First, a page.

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Purdue University
Corresponding Faculty Member: Lauren Novak,
This abstract WILL be considered for a talk.
Purdue University SEA-PHAGES Course Structure and Adaptation During Covid-19
Lauren E Novak, Gillian Smith, Emily Kerstiens, Kari Clase

Purdue University is a current member of the SEA-PHAGES community and since 2010, approximately 800 students, primarily majors in biological engineering, have participated in the program. The program is split into a wet lab phage discovery course in the fall (ABE 226) and a bioinformatics course in the spring (ABE 227). The course leadership team includes a professor, ~3 graduate teaching assistants, ~12 undergraduate peer leaders, and ~80 students a semester. The professor and graduate students are the primary instructors responsible for content creation and delivery while the peer leaders provide additional teaching support, wet lab material preparation, and mentorship to the students. This model allows the professor and graduate assistants to focus on primary leadership and consistency across multiple course sections while the peer leaders gain additional research and leadership experience.

In both courses, the learning goals address the Course-Based Undergraduate Research Experience (CURE) outcomes and provide students with beneficial research experiences that support professional skill development. Both courses assess student learning through short quizzes, reflection assignments, and documentation using online lab notebooks. A final semester project encourages extending the phage research topics and is assessed through project updates and a final presentation.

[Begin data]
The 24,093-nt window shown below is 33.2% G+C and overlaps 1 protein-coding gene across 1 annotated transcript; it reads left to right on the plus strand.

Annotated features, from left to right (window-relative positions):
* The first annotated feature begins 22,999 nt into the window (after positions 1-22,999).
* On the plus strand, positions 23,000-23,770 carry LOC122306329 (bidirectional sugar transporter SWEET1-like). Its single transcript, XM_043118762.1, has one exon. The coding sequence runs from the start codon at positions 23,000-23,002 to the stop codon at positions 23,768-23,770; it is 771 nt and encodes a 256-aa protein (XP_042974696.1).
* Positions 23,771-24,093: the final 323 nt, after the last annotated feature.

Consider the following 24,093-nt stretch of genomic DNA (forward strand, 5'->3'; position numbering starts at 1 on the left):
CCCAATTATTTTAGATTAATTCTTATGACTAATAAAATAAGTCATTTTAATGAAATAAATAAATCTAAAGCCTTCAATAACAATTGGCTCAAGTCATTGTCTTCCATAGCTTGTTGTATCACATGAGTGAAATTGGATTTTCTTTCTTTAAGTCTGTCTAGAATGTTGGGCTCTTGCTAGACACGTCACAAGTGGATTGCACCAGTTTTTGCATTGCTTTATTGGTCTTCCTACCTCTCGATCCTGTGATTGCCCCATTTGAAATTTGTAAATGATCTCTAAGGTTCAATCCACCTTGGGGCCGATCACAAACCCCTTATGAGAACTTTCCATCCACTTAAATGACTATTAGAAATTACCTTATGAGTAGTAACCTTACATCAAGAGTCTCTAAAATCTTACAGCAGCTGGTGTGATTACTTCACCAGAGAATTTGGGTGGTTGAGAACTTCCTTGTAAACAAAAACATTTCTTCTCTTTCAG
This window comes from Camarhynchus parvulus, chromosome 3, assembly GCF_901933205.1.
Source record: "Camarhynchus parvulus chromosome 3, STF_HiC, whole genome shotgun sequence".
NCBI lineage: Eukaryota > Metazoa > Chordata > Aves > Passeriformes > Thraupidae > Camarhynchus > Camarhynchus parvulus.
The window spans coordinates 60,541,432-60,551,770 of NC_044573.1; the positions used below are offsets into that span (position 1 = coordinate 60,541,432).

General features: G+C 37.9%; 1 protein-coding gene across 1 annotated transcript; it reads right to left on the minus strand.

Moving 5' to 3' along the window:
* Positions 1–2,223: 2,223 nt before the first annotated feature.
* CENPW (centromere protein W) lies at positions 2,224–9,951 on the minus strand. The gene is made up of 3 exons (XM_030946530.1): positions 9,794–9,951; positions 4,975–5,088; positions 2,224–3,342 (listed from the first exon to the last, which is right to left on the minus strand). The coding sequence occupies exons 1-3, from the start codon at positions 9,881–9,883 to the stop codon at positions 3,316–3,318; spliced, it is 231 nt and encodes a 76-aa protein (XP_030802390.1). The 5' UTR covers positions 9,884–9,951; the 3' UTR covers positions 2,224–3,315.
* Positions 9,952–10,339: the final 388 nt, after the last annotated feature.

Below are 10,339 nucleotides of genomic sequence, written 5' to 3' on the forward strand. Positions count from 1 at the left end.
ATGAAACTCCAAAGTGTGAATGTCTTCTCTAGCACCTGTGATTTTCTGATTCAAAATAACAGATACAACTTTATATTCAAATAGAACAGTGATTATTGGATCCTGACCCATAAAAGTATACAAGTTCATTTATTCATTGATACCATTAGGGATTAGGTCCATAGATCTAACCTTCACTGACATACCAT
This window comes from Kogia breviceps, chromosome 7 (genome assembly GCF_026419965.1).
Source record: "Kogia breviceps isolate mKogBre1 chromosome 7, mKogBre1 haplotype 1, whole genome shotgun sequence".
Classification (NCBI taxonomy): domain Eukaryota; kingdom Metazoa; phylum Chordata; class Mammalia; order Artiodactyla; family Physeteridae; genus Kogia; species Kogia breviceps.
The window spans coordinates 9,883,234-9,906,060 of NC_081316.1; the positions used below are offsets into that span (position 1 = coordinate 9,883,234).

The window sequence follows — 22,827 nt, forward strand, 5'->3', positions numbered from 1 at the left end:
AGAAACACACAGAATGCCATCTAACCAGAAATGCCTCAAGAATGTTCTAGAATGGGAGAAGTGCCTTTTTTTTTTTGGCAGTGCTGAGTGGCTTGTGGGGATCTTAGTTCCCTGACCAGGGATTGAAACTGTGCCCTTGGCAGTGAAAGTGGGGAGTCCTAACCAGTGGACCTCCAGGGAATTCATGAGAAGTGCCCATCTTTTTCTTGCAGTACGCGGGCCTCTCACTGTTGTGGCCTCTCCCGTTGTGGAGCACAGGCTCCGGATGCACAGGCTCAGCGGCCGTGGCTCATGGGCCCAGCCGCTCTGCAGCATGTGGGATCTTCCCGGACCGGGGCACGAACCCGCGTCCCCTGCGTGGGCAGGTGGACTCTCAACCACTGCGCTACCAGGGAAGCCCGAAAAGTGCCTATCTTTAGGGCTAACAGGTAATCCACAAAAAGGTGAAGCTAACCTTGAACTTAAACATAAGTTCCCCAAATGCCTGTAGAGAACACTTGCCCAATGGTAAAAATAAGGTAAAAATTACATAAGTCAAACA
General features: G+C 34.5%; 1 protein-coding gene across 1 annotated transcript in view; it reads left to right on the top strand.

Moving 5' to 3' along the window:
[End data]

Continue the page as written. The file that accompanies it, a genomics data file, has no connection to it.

During the past academic year, courses were adapted into a hybrid flexible delivery to meet Purdue Covid-19 guidelines. An optional distance course section was also provided for students that were not on campus and did not attend in-person classes. Due to size limitations for in-person class instruction, online modules were developed to provide opportunities for student learning prior to class, including supplemental learning modules with topics in genetic engineering, bioethics, and bioinformatics. The final course deliverables were also adapted and focused on topics in synthetic biology (ABE 226) and advanced bioinformatics methods (ABE 227) to better align assessments with the modified course content and activities. Virtual synchronous group meetings provided students with opportunities to discuss their research project weekly and build connections between wet lab activities and their semester project.

During the past school year, the course leadership team at Purdue effectively taught both the wet lab and bioinformatics course at maximum capacity during Covid-19. The instructor / peer leader model sustained lab materials and teaching support for the courses and led to a successful hybrid teaching style. Additionally, the supplemental material developed and implemented by the teaching team has further progressed the SEA-PHAGES undergraduate research experience at Purdue.